Meet Bill Gates, the Man Who Changed Open Source Software

Cade Metz | Wired | January 30, 2012

From the outside looking in, it appears that Microsoft has indeed turned the corner. The company recently added two open source platforms to Windows Azure — its new-age web service for building and hosting applications on the net — and it’s actually contributing open source code to these projects — as well as others. These aren’t minor open source projects. They’re big name projects with huge followings: Node.js and Hadoop. This would not have happened in the past.

Microsoft changed because of people like Sam Ramji and the man who hired him, Bill Hilf — not to mention Bill Gates. But the change also reflects a much larger movement across the tech industry. As more and more applications move from local data centers to “cloud” services such as Amazon Web Services and, yes, Microsoft Azure, the economics of software are shifting. In the past, businesses paid companies like Microsoft for software and loaded it on their own servers. Now, businesses pay to use online services instead. In offering open source software atop Azure, there’s a clear way for Microsoft to actually make money...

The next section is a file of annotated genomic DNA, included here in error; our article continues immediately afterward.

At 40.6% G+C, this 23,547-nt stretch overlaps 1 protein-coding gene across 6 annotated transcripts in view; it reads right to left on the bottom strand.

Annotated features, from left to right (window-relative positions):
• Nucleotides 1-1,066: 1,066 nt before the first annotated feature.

Open Health News' Take: 

This is a terrible title for an otherwise good article about Microsoft's acceptance to a certain degree of open source software. And, as noted in the article, this reticent acceptance was driven by Bill Gates. Despite the title this article is worth the read.--RAM